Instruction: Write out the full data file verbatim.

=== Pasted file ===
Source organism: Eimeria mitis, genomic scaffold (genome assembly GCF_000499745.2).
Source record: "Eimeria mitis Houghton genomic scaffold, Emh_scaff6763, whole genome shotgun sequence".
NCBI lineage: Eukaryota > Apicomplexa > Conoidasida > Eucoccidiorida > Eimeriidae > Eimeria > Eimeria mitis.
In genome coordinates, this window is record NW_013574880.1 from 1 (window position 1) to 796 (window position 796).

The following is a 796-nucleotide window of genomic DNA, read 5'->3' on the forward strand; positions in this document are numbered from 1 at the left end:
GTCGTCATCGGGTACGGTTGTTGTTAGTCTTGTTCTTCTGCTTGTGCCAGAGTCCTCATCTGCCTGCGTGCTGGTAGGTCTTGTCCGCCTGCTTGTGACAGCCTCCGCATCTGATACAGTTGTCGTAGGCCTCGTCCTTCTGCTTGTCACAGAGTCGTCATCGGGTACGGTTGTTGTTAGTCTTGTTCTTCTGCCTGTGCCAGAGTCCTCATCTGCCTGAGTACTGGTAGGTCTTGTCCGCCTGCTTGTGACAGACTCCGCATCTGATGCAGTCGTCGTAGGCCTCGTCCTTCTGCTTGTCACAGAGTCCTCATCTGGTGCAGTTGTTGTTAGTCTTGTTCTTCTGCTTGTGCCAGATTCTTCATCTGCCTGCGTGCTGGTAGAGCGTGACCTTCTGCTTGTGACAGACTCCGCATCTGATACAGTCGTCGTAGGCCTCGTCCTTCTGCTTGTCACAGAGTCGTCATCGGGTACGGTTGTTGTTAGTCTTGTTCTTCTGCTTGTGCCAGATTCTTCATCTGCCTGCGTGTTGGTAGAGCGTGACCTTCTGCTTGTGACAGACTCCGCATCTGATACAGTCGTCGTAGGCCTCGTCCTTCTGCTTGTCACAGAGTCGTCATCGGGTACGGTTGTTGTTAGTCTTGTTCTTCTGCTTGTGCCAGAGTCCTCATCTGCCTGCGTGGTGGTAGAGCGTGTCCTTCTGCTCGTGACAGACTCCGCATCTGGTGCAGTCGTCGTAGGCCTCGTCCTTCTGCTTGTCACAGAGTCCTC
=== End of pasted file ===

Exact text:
Source organism: Eimeria mitis, genomic scaffold (genome assembly GCF_000499745.2).
Source record: "Eimeria mitis Houghton genomic scaffold, Emh_scaff6763, whole genome shotgun sequence".
NCBI lineage: Eukaryota > Apicomplexa > Conoidasida > Eucoccidiorida > Eimeriidae > Eimeria > Eimeria mitis.
In genome coordinates, this window is record NW_013574880.1 from 1 (window position 1) to 796 (window position 796).

The following is a 796-nucleotide window of genomic DNA, read 5'->3' on the forward strand; positions in this document are numbered from 1 at the left end:
GTCGTCATCGGGTACGGTTGTTGTTAGTCTTGTTCTTCTGCTTGTGCCAGAGTCCTCATCTGCCTGCGTGCTGGTAGGTCTTGTCCGCCTGCTTGTGACAGCCTCCGCATCTGATACAGTTGTCGTAGGCCTCGTCCTTCTGCTTGTCACAGAGTCGTCATCGGGTACGGTTGTTGTTAGTCTTGTTCTTCTGCCTGTGCCAGAGTCCTCATCTGCCTGAGTACTGGTAGGTCTTGTCCGCCTGCTTGTGACAGACTCCGCATCTGATGCAGTCGTCGTAGGCCTCGTCCTTCTGCTTGTCACAGAGTCCTCATCTGGTGCAGTTGTTGTTAGTCTTGTTCTTCTGCTTGTGCCAGATTCTTCATCTGCCTGCGTGCTGGTAGAGCGTGACCTTCTGCTTGTGACAGACTCCGCATCTGATACAGTCGTCGTAGGCCTCGTCCTTCTGCTTGTCACAGAGTCGTCATCGGGTACGGTTGTTGTTAGTCTTGTTCTTCTGCTTGTGCCAGATTCTTCATCTGCCTGCGTGTTGGTAGAGCGTGACCTTCTGCTTGTGACAGACTCCGCATCTGATACAGTCGTCGTAGGCCTCGTCCTTCTGCTTGTCACAGAGTCGTCATCGGGTACGGTTGTTGTTAGTCTTGTTCTTCTGCTTGTGCCAGAGTCCTCATCTGCCTGCGTGGTGGTAGAGCGTGTCCTTCTGCTCGTGACAGACTCCGCATCTGGTGCAGTCGTCGTAGGCCTCGTCCTTCTGCTTGTCACAGAGTCCTC